When the 23-year-old Heber J. Grant was installed as president of the Tooele Stake, he told the Saints he believed the gospel was true. President Joseph F. Smith, a counselor in the First Presidency, inquired, “Heber, you said you believe the gospel with all your heart, … but you did not bear your testimony that you know it is true. Don’t you know absolutely that this gospel is true?”
Heber answered, “I do not.” Joseph F. Smith then turned to John Taylor, the President of the Church, and said, “I am in favor of undoing this afternoon what we did this morning. I do not think any man should preside over a stake who has not a perfect and abiding knowledge of the divinity of this work.”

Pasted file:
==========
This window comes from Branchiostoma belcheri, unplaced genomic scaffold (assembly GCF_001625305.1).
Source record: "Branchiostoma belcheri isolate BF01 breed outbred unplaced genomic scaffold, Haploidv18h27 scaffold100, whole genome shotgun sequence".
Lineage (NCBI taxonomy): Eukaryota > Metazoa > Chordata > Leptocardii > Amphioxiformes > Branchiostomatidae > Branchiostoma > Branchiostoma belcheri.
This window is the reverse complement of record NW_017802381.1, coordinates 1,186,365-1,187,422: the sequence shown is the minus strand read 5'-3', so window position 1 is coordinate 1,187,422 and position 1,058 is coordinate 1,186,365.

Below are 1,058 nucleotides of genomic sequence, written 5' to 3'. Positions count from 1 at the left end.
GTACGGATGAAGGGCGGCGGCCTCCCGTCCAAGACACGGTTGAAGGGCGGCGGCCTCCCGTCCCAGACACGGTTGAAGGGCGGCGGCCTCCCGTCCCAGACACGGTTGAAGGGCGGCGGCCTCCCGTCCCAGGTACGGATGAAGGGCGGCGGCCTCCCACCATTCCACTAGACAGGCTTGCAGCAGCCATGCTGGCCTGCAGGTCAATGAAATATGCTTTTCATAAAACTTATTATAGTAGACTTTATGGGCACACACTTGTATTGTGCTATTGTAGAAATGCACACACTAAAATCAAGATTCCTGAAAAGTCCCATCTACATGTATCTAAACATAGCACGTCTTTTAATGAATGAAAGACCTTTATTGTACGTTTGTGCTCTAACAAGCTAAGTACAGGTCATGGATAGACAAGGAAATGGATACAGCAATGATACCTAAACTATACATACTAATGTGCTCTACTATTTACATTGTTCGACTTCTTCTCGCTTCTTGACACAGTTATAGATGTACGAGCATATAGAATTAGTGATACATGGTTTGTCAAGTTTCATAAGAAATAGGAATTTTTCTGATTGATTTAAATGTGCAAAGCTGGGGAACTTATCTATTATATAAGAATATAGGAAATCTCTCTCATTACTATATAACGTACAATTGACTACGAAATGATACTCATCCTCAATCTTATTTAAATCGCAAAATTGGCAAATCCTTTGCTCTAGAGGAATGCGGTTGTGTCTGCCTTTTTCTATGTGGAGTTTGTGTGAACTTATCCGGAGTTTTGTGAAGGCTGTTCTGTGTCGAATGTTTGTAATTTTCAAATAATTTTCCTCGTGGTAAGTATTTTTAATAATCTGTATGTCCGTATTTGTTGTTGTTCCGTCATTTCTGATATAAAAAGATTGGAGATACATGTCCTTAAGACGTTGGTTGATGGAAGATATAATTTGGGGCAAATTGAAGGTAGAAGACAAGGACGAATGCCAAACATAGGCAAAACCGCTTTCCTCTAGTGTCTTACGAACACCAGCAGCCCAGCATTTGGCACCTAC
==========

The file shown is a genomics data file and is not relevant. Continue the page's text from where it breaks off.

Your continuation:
President Taylor replied, “Joseph, Joseph, Joseph, [Heber] knows it just as well as you do. The only thing that he does not know is that he does know it.” ("Knowing That We Know". Douglas L. Callister. Oct 2007)
Within a few weeks that testimony was realized, and young Heber J. Grant shed tears of gratitude for the perfect, abiding, and absolute testimony that came into his life.
I was reminded of this great story when I listened to How Do I Know If I Know? by John Bytheway. I loved the book. It had great insight.